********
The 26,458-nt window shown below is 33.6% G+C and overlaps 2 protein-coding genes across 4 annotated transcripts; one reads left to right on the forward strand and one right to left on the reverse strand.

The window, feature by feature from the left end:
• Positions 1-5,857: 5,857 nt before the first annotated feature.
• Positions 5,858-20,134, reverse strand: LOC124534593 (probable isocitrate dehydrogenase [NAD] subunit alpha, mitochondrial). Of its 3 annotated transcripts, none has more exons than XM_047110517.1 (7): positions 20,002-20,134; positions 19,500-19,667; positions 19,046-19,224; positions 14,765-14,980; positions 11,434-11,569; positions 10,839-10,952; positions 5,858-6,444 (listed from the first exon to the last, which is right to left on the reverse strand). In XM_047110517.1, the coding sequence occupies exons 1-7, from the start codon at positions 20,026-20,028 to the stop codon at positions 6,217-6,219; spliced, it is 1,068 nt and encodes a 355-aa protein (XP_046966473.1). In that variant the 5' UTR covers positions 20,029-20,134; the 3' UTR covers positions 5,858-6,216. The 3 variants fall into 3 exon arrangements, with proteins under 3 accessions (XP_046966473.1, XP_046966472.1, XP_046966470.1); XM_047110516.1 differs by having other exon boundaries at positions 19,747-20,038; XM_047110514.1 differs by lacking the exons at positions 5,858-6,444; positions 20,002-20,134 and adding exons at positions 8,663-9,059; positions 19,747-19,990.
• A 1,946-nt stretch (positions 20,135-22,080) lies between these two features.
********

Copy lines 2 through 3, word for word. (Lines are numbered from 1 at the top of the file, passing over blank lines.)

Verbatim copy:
The window, feature by feature from the left end:
• Positions 1-5,857: 5,857 nt before the first annotated feature.